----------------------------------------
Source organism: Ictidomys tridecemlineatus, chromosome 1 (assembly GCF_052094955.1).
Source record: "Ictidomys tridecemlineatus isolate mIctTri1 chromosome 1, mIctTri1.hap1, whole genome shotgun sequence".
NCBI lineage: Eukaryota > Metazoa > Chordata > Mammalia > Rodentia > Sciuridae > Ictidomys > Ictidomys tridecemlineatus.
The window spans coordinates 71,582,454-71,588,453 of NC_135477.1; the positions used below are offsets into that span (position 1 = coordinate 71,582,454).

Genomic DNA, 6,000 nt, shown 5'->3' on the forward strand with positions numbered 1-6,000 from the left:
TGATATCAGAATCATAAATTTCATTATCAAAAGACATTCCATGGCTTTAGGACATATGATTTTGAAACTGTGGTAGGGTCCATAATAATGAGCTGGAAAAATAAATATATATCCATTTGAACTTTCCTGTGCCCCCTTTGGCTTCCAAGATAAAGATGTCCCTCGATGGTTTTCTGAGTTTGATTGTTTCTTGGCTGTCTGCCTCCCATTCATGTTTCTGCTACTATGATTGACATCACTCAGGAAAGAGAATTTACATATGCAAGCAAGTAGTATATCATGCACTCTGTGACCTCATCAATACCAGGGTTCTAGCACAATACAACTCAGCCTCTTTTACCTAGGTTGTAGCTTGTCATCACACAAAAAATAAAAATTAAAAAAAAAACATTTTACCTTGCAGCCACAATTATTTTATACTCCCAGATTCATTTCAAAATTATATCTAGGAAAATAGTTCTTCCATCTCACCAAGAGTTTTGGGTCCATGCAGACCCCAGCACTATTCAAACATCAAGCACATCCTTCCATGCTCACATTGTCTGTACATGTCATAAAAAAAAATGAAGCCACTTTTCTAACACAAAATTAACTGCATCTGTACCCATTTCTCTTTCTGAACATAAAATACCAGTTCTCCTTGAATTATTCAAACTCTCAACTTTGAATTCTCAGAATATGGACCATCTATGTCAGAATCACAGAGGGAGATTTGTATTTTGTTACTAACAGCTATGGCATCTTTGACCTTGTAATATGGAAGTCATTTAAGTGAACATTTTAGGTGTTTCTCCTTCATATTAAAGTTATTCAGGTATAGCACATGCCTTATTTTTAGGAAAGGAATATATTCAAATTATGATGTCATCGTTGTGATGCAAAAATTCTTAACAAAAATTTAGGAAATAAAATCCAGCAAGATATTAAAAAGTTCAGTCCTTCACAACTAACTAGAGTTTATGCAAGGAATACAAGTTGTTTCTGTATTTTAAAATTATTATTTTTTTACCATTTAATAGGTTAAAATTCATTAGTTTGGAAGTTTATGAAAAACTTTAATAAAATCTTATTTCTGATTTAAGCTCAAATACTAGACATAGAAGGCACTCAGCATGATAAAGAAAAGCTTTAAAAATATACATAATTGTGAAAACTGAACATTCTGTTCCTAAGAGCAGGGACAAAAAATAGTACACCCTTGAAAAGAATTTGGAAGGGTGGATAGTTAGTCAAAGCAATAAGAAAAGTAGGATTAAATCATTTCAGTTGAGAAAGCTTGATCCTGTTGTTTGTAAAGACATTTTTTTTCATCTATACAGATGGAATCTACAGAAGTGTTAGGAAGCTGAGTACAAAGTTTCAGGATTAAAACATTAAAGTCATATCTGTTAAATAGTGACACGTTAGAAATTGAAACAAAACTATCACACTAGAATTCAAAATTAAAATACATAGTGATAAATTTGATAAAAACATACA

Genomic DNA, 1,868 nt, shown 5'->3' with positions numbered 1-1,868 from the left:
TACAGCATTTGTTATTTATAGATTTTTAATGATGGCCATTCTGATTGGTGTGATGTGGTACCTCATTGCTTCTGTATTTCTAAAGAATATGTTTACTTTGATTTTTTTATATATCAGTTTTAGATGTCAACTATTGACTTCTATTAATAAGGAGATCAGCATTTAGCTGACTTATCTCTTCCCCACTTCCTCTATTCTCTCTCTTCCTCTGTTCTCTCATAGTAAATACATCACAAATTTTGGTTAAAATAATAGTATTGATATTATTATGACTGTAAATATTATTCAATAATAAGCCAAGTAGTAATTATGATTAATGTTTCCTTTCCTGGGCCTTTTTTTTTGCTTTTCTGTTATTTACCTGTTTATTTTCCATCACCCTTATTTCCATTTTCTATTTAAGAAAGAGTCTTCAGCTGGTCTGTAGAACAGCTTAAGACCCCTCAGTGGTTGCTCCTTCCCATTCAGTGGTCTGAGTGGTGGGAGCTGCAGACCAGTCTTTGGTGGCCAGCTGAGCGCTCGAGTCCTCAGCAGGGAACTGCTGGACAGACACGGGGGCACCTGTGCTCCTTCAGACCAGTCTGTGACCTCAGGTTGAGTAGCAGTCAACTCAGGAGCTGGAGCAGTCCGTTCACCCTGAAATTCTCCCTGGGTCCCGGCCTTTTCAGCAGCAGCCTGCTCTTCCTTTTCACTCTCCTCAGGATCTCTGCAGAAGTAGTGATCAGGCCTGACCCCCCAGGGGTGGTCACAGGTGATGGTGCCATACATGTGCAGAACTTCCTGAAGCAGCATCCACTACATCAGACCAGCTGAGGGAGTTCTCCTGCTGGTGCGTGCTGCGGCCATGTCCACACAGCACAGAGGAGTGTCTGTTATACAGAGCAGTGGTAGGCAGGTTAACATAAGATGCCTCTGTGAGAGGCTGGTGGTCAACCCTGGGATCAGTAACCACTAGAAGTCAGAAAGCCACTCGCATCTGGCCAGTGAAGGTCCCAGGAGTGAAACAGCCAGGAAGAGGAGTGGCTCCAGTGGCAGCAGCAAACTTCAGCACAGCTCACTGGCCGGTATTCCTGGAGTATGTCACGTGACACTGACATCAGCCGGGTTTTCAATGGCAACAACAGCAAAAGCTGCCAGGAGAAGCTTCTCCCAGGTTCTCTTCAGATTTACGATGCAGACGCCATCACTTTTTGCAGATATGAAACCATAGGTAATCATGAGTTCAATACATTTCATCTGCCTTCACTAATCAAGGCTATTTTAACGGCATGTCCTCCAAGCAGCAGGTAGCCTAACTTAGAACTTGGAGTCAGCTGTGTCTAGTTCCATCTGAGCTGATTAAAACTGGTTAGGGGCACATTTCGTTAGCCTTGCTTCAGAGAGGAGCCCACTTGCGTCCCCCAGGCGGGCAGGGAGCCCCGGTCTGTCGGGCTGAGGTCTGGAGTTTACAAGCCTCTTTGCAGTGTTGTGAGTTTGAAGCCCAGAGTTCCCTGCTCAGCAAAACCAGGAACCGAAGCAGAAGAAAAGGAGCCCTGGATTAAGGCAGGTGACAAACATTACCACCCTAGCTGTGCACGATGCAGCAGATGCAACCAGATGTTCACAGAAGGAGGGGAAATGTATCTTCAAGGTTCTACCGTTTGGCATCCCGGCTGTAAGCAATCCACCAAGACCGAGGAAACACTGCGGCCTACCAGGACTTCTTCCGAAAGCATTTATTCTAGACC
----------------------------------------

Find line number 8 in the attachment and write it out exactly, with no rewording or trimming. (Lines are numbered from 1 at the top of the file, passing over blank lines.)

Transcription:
TACAGCATTTGTTATTTATAGATTTTTAATGATGGCCATTCTGATTGGTGTGATGTGGTACCTCATTGCTTCTGTATTTCTAAAGAATATGTTTACTTTGATTTTTTTATATATCAGTTTTAGATGTCAACTATTGACTTCTATTAATAAGGAGATCAGCATTTAGCTGACTTATCTCTTCCCCACTTCCTCTATTCTCTCTCTTCCTCTGTTCTCTCATAGTAAATACATCACAAATTTTGGTTAAAATAATAGTATTGATATTATTATGACTGTAAATATTATTCAATAATAAGCCAAGTAGTAATTATGATTAATGTTTCCTTTCCTGGGCCTTTTTTTTTGCTTTTCTGTTATTTACCTGTTTATTTTCCATCACCCTTATTTCCATTTTCTATTTAAGAAAGAGTCTTCAGCTGGTCTGTAGAACAGCTTAAGACCCCTCAGTGGTTGCTCCTTCCCATTCAGTGGTCTGAGTGGTGGGAGCTGCAGACCAGTCTTTGGTGGCCAGCTGAGCGCTCGAGTCCTCAGCAGGGAACTGCTGGACAGACACGGGGGCACCTGTGCTCCTTCAGACCAGTCTGTGACCTCAGGTTGAGTAGCAGTCAACTCAGGAGCTGGAGCAGTCCGTTCACCCTGAAATTCTCCCTGGGTCCCGGCCTTTTCAGCAGCAGCCTGCTCTTCCTTTTCACTCTCCTCAGGATCTCTGCAGAAGTAGTGATCAGGCCTGACCCCCCAGGGGTGGTCACAGGTGATGGTGCCATACATGTGCAGAACTTCCTGAAGCAGCATCCACTACATCAGACCAGCTGAGGGAGTTCTCCTGCTGGTGCGTGCTGCGGCCATGTCCACACAGCACAGAGGAGTGTCTGTTATACAGAGCAGTGGTAGGCAGGTTAACATAAGATGCCTCTGTGAGAGGCTGGTGGTCAACCCTGGGATCAGTAACCACTAGAAGTCAGAAAGCCACTCGCATCTGGCCAGTGAAGGTCCCAGGAGTGAAACAGCCAGGAAGAGGAGTGGCTCCAGTGGCAGCAGCAAACTTCAGCACAGCTCACTGGCCGGTATTCCTGGAGTATGTCACGTGACACTGACATCAGCCGGGTTTTCAATGGCAACAACAGCAAAAGCTGCCAGGAGAAGCTTCTCCCAGGTTCTCTTCAGATTTACGATGCAGACGCCATCACTTTTTGCAGATATGAAACCATAGGTAATCATGAGTTCAATACATTTCATCTGCCTTCACTAATCAAGGCTATTTTAACGGCATGTCCTCCAAGCAGCAGGTAGCCTAACTTAGAACTTGGAGTCAGCTGTGTCTAGTTCCATCTGAGCTGATTAAAACTGGTTAGGGGCACATTTCGTTAGCCTTGCTTCAGAGAGGAGCCCACTTGCGTCCCCCAGGCGGGCAGGGAGCCCCGGTCTGTCGGGCTGAGGTCTGGAGTTTACAAGCCTCTTTGCAGTGTTGTGAGTTTGAAGCCCAGAGTTCCCTGCTCAGCAAAACCAGGAACCGAAGCAGAAGAAAAGGAGCCCTGGATTAAGGCAGGTGACAAACATTACCACCCTAGCTGTGCACGATGCAGCAGATGCAACCAGATGTTCACAGAAGGAGGGGAAATGTATCTTCAAGGTTCTACCGTTTGGCATCCCGGCTGTAAGCAATCCACCAAGACCGAGGAAACACTGCGGCCTACCAGGACTTCTTCCGAAAGCATTTATTCTAGACC